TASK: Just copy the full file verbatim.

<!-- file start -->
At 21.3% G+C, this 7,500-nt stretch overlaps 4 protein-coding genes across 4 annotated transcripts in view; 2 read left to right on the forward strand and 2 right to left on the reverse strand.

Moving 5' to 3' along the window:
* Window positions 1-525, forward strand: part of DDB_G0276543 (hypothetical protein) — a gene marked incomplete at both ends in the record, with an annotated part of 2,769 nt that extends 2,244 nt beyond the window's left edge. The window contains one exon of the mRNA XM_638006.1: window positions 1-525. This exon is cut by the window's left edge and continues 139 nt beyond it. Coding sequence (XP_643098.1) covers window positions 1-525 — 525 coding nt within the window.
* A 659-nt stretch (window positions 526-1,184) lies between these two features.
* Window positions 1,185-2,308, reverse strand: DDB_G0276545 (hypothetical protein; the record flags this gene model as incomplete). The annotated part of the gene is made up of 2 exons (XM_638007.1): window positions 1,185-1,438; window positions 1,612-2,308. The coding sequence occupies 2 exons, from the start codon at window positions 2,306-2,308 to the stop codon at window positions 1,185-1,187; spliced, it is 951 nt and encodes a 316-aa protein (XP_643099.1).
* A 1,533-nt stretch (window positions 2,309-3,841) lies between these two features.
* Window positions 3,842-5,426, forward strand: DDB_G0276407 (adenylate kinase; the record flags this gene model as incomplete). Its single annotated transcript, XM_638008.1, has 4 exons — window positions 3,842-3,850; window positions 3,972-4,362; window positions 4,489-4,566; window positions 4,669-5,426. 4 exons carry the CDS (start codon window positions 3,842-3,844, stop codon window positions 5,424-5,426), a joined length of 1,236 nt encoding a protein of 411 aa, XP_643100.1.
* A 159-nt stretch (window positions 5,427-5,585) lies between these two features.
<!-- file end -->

At 21.3% G+C, this 7,500-nt stretch overlaps 4 protein-coding genes across 4 annotated transcripts in view; 2 read left to right on the forward strand and 2 right to left on the reverse strand.

Moving 5' to 3' along the window:
* Window positions 1-525, forward strand: part of DDB_G0276543 (hypothetical protein) — a gene marked incomplete at both ends in the record, with an annotated part of 2,769 nt that extends 2,244 nt beyond the window's left edge. The window contains one exon of the mRNA XM_638006.1: window positions 1-525. This exon is cut by the window's left edge and continues 139 nt beyond it. Coding sequence (XP_643098.1) covers window positions 1-525 — 525 coding nt within the window.
* A 659-nt stretch (window positions 526-1,184) lies between these two features.
* Window positions 1,185-2,308, reverse strand: DDB_G0276545 (hypothetical protein; the record flags this gene model as incomplete). The annotated part of the gene is made up of 2 exons (XM_638007.1): window positions 1,185-1,438; window positions 1,612-2,308. The coding sequence occupies 2 exons, from the start codon at window positions 2,306-2,308 to the stop codon at window positions 1,185-1,187; spliced, it is 951 nt and encodes a 316-aa protein (XP_643099.1).
* A 1,533-nt stretch (window positions 2,309-3,841) lies between these two features.
* Window positions 3,842-5,426, forward strand: DDB_G0276407 (adenylate kinase; the record flags this gene model as incomplete). Its single annotated transcript, XM_638008.1, has 4 exons — window positions 3,842-3,850; window positions 3,972-4,362; window positions 4,489-4,566; window positions 4,669-5,426. 4 exons carry the CDS (start codon window positions 3,842-3,844, stop codon window positions 5,424-5,426), a joined length of 1,236 nt encoding a protein of 411 aa, XP_643100.1.
* A 159-nt stretch (window positions 5,427-5,585) lies between these two features.